When I talk about my first project, Religion and Profit: Moravians in Early America, I am often asked if I’m a Moravian. For me this moment always crystallizes the challenges of using a case study to prove a broader point. Despite the denomination’s pivotal importance to the rise of evangelicalism in the eighteenth century, its relatively small size today has meant that most people assume only an insider would choose to devote so much time to its history. I’m not a Moravian; I came to the study Bethlehem, Pennsylvania’s early history as a graduate student interested in the social history of religion in the diverse middle colonies, in how religion interwove with and was shaped by the market economy, in transatlantic religious community. To look at these big issues in the close way I wanted to, I needed examine a single cohesive community, and the Moravians fit the bill.

My first trip to the Moravian Church Archives in Bethlehem came in 1996, when I started working my dissertation proposal. The archivist at the time, Rev. Vernon Nelson, was cautiously welcoming. He inquired if I spoke German. I didn’t. He steered me towards some account books which had been kept in English, and he probably expected I’d never be back. A few weeks later I defended my dissertation proposal. One of the committee members asked if I spoke German, and I glibly responded that I would learn it. That glibness evaporated when I had to get down to work, however. I relocated to Germany and, when I came back, I got a little apartment in Bethlehem, just in time to take the old German Script course offered annually by the Moravian Archives. Then I became a fixture in the archives, working at what seemed to me to be a snail’s pace through a mountain of eighteenth-century documents.

At first this seemed profoundly isolating. I was hundreds of miles from my grad program, and I knew no one well. But here I found the unexpected benefits of doing a close study. The archives supported its own particular community. A grandmotherly office manager. Two Moravian ministers with children older than me. A septuagenarian philanthropist with boundless passion for the maps of eighteenth-century Bethlehem. A former Catholic priest who fled the Nazis in his native Germany. In a fit of silliness, I dyed my hair red to see if anyone would comment. No. As soon as I let them, however, I was taken in by this warm, caring, and intellectually lively community of folks whose love for Bethlehem’s past was a graduate student’s dream. Life improved again when another woman started a major research project, and she brought boundless good humor to the mix.

Any historian who’s encountered the Moravians knows that they kept unparalleled records, filled with the tiny details a social historian loves, yet always with an eye to the wider world. You can ask nearly any question of these sources, big or small, and find some version of an answer. Just as important for me, however, was the help I received from their modern custodians. They never appeared to tire of my tiny finds. They let me spread enormous account books across long rows of tables, and then leave them there for weeks. They spent hours tracking down random bits of evidence I might want to see. They helped me sort out cramped and difficult handwriting. They brought me along for lunch at the local diner, which, since I’m disinclined to spend more than a nanosecond in the kitchen, kept me from giving all my money to the local convenience store. Most important, they were deeply supportive of scholarship. They never attempted to influence how I or any other visitor interpreted the materials in the archives. Much has changed at the Moravian archives since I did the bulk of my research – new leadership and exciting new projects-but the Moravian historical community’s most important gift to scholars has not changed. It continues to be a place that supports intellectual exploration of all kinds.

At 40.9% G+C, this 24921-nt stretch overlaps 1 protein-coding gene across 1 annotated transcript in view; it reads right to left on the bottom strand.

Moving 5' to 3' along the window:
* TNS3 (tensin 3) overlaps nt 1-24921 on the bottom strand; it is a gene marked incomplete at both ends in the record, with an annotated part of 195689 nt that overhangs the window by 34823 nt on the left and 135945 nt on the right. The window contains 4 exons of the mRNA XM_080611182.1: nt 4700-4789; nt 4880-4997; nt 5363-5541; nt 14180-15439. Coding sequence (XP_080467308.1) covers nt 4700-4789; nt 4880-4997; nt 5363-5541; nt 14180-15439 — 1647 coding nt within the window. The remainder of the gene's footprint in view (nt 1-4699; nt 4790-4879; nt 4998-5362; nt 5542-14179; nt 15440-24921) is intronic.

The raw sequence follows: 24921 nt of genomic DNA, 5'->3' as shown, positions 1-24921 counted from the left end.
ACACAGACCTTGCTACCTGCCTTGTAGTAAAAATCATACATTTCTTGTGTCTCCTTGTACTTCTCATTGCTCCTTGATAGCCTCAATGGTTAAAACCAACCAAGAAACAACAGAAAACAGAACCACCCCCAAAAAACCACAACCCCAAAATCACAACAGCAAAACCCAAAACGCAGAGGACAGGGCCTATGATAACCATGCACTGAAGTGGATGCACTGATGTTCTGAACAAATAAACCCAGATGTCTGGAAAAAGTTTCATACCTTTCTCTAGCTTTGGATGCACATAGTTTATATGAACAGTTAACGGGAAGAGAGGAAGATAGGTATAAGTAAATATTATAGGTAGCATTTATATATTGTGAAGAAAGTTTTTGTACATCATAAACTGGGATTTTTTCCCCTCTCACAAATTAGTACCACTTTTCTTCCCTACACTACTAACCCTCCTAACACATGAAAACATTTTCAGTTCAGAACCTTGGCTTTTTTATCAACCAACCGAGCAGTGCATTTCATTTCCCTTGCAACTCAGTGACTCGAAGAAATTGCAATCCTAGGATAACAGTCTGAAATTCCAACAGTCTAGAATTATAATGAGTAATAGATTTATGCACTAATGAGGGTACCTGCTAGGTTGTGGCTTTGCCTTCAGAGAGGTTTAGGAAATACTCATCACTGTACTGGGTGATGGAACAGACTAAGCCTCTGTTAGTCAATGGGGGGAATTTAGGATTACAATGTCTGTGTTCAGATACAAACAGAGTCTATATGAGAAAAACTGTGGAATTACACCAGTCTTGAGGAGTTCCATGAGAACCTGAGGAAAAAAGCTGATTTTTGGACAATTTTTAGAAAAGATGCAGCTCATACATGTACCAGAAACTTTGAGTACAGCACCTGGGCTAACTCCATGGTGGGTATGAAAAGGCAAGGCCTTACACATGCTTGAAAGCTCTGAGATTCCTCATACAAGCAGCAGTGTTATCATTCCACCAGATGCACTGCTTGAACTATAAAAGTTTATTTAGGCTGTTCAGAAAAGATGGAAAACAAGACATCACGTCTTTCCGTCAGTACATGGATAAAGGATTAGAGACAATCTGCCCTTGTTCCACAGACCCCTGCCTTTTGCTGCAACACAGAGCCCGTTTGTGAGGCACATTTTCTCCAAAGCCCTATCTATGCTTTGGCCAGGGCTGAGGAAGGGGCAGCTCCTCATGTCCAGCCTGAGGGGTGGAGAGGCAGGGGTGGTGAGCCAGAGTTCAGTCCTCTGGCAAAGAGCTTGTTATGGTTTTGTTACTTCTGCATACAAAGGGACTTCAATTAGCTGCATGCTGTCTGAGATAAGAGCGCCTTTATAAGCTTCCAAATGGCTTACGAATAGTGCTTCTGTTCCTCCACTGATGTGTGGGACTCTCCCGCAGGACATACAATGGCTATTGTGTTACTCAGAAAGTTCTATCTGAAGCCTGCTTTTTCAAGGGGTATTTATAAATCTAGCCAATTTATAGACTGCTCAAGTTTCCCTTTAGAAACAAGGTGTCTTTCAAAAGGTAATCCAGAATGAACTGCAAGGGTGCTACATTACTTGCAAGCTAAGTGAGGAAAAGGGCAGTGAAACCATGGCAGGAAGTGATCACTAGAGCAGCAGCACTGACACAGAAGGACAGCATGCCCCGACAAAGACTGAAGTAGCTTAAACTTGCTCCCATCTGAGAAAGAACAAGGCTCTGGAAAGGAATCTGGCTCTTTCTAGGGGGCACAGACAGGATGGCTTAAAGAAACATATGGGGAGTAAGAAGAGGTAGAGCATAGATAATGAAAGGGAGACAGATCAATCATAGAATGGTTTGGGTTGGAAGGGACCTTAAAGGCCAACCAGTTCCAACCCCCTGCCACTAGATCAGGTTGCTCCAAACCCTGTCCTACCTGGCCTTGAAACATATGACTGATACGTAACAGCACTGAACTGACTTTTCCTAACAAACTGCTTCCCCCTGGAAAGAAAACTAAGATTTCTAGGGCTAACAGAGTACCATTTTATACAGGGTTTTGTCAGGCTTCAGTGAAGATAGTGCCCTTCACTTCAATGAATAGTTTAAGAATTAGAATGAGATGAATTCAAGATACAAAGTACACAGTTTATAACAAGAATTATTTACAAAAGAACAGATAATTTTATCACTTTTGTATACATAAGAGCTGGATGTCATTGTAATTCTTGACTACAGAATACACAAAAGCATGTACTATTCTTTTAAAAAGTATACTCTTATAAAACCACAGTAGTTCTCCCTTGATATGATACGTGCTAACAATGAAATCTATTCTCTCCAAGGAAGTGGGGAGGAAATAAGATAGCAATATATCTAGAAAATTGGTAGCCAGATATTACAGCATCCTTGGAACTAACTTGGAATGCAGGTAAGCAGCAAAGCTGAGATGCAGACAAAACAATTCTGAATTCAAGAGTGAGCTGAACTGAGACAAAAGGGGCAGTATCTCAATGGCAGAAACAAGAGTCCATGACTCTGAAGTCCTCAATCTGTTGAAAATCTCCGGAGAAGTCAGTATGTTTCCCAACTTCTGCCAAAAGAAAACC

I’m now working on a very different project, a study of how the American Revolution changed the idea and the practice of international Protestantism. It requires work in more than a dozen different archives, using a wide variety of sources. While I came to this project in much the same way as I did my work on the Moravians, and I find this set of questions about religion and politics as compelling as I did the last set about religion and the economy, I will miss the chance to get to know a single community so closely.

QUOTES

By Katherine Carté Engel

  • The relationship between religion and economic life is one of the thorniest and most intractable topics people have found to argue about. It has provoked some of the most enduring historical scholarship of the modern era and simultaneously fueled some of the noblest jeremiads. At the crux of the dilemma is an elusive problem. Religion and the selflessness of true faith (particularly though by no means exclusively in a Christian context) appear to be in eternal conflict with the process of material accumulation that drives a market economy. And yet, though the conflict between religious faith and economic life seems inevitable, numerous exceptions leap to mind, where devout souls prospered, or wealth seemed to further religious ends. …. In daily life, the moments where religion was brought to bear on the economy were small, subtle, and frequent. Should a merchant take advantage of an ignorant buyer, or would the application of his business savvy violate his faith? Should a church’s trustees use an innovative and complicated means of finance, such as a corporate structure? Should a missionary sell goods to prospective converts, potentially mingling commerce with the message he or she tried to convey? These were the nitty-gritty questions about the morality of economic life faced by religiously minded early Americans, and when they arose the idea of a grand historical conflict between religion and the market offered little clarity. Religion and Profit: Moravians in Early America JPGThe Moravians’ experience points to the fundamental problem created by examining the question of religion and economic life in isolation from the rest of life, be it politics, immigration, race, gender, war, or (literally) the price of tea in China. When mundane transactions are the terrain under examination, the scholars’ lens is focused in very tightly. Yet such an approach also places the story on a much wider stage, for those transactions were part of an economy and political system that circled the Atlantic, encompassing four continents and many peoples. Bethlehem declined, but the insidious rise of acquisitiveness within the hearts of its residents was not to blame. For the Moravians, the pivot point came from another quarter entirely. The community’s ties to a church hierarchy in Germany connected it to events and developments in far distant quarters. The Unity’s circum-Atlantic presence created opportunities for it, such as the Commercial Society, that drew on the Caribbean and South American plantation economies. Likewise, the multiple pressures of the Seven Years’ War, financial and, closer to Bethlehem, racial, sharply curtailed the Moravians’ religious choices. The result was ineluctable: a renegotiation of the role of religion in Bethlehem’s economy. The individualized economic ethic that characterized Bethlehem’s religious life in the last quarter of the eighteenth century was fully Moravian, but it was fundamentally different from what came before. — Katherine Carté Engel in “Religion and Profit: Moravians in Early America”